Earlier this spring, the Department of Justice announced a pilot program for enforcing the Foreign Corrupt Practices Act (FCPA). The program, which credits companies for self-reporting FCPA related misconduct, is set to run for one year, at which time the results and effectiveness will be reviewed for modification and/or extension. According to the memorandum, companies that report early, cooperate, and remediate are eligible for a 50% reduction off the bottom end of the Sentencing Guidelines fine range.
Enforcement of FCPA violations also falls under the purview of the SEC. Recent joint efforts by these two agencies have further enhanced the reporting guidelines and reflect a continued focus on FCPA related enforcement.
Earlier this month, the SEC announced the first two companies to reap the pilot program credits. In unrelated cases, Massachusetts based Akamai Technologies Inc. and Rhode Island’s Nortek Inc. entered non-prosecution agreements by which they avoided FCPA charges. The respective $671,885 and $322,058 settlements, each a result of self-reporting, cooperation, and remediation, are significantly less than the settlements of $25 million and $9 million collected by the SEC in other recent FCPA cases.
With both companies, the DOJ issued “declination letters“, stating that the department would not pursue the matter any further in consideration of their agreements with the SEC. The letters were later released by the companies themselves. A client memorandum by law firm Paul Weiss suggests that “although it is clear that these two matters were self-reported prior to the effective date of the Pilot Program, the letters nonetheless offer an early window into the DOJ’s view as to when declination to prosecute is appropriate and presumably consistent with the goals of the FCPA Pilot Program.”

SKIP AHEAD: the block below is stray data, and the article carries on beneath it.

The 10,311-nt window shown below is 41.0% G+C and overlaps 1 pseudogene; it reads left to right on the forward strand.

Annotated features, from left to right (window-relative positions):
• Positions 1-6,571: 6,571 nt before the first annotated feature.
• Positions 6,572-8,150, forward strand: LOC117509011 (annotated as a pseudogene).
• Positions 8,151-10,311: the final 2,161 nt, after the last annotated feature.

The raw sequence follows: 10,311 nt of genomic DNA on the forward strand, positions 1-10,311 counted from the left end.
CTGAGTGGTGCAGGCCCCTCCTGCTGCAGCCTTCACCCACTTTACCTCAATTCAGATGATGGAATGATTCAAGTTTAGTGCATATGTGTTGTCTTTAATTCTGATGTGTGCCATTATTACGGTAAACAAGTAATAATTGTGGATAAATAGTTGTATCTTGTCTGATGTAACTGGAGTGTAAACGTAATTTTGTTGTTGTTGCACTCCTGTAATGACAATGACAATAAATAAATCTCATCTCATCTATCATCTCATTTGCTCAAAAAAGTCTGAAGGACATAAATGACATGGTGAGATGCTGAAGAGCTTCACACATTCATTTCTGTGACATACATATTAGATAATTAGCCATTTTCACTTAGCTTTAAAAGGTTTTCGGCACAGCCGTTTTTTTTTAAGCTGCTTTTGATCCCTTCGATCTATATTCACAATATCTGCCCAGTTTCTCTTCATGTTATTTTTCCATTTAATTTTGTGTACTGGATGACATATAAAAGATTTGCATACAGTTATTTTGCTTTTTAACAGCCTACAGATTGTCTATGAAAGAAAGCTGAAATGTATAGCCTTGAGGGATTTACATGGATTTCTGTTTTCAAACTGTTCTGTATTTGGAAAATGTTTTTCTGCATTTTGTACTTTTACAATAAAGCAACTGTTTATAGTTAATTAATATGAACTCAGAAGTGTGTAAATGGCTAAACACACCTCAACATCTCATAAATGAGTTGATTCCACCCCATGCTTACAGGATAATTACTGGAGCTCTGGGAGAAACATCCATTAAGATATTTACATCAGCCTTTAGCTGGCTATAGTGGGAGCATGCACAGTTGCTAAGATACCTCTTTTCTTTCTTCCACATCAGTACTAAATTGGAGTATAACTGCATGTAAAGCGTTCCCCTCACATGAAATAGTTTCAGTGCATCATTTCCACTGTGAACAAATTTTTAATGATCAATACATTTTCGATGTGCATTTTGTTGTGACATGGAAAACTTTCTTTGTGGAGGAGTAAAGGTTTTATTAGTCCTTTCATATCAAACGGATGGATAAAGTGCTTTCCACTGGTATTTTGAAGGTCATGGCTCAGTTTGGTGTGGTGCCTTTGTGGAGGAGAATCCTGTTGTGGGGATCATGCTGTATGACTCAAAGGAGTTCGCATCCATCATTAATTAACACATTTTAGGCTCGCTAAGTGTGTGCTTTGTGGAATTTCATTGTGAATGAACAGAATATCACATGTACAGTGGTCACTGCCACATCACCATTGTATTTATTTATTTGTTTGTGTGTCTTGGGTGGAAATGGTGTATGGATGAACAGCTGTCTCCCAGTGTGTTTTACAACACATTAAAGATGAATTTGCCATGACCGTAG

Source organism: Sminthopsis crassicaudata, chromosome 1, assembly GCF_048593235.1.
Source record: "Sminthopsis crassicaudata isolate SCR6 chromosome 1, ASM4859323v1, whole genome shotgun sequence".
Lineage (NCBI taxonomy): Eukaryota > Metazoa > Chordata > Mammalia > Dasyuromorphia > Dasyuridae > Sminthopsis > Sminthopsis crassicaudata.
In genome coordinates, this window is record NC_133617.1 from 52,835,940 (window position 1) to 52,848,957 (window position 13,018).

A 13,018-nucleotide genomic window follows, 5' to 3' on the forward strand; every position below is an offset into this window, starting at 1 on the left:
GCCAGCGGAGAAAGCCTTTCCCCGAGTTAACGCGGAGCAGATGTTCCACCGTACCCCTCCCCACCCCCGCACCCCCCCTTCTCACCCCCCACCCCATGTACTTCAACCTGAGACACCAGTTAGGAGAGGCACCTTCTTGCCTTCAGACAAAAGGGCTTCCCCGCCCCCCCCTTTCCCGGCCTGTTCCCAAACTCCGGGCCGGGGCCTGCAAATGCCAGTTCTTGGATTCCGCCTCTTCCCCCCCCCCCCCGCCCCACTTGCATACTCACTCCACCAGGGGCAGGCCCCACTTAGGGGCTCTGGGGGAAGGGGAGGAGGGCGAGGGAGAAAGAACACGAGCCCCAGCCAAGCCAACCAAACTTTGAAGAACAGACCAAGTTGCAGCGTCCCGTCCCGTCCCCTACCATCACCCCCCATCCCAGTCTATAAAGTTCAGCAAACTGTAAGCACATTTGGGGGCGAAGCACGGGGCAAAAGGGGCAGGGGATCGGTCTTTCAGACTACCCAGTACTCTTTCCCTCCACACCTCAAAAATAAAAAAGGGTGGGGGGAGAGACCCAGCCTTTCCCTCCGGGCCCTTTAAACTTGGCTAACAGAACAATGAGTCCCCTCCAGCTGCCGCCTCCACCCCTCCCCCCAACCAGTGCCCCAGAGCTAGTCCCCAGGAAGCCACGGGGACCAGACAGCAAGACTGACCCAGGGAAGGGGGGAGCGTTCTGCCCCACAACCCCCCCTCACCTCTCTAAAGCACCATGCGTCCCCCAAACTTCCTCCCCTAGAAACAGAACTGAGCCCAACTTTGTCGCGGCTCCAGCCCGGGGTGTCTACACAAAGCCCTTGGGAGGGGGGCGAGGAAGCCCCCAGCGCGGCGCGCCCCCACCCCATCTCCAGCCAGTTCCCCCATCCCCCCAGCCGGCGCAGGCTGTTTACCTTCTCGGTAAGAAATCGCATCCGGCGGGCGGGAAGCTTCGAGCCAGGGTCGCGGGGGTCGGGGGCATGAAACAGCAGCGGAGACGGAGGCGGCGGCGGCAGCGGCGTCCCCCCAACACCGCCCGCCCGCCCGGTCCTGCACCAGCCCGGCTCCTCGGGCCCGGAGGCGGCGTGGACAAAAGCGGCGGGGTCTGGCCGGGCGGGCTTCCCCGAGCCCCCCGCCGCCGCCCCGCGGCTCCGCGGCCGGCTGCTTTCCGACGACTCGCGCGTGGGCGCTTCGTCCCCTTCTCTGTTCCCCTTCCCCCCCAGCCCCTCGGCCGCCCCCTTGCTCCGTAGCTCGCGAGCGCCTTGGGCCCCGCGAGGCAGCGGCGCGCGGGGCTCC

Kara Brockmeyer, Chief of the SEC Enforcement Division’s FCPA Unit, added, “Akamai and Nortek each promptly tightened their internal controls after discovering the bribes and took swift remedial measures to eliminate the problems. They handled it the right way and got expeditious resolutions as a result.”
As reported by Sarah Lynch of Reuters, the DOJ’s Fraud Chief, Andrew Weissmann, noted that the program “draws a clear distinction between credit that you can be eligible for voluntary self-disclosure as opposed to companies that may decide to wait to see if they get caught, and then cooperate.”
That distinction was made clear last week week. Analogic Corp and its foreign subsidiary BK Medical ApS agreed to a $15 million settlement after their voluntary disclosure of involvement in hundreds of sham transactions for which they falsely reported effective internal controls and U.S. GAAP compliance. The settlement represents only partial cooperation credit because although the company self-reported, internal investigation later proved that they did not fully disclose all relevant facts.
In addition to providing credits, the FCPA unit will be adding an additional 10 prosecutors to further pursue enforcement actions.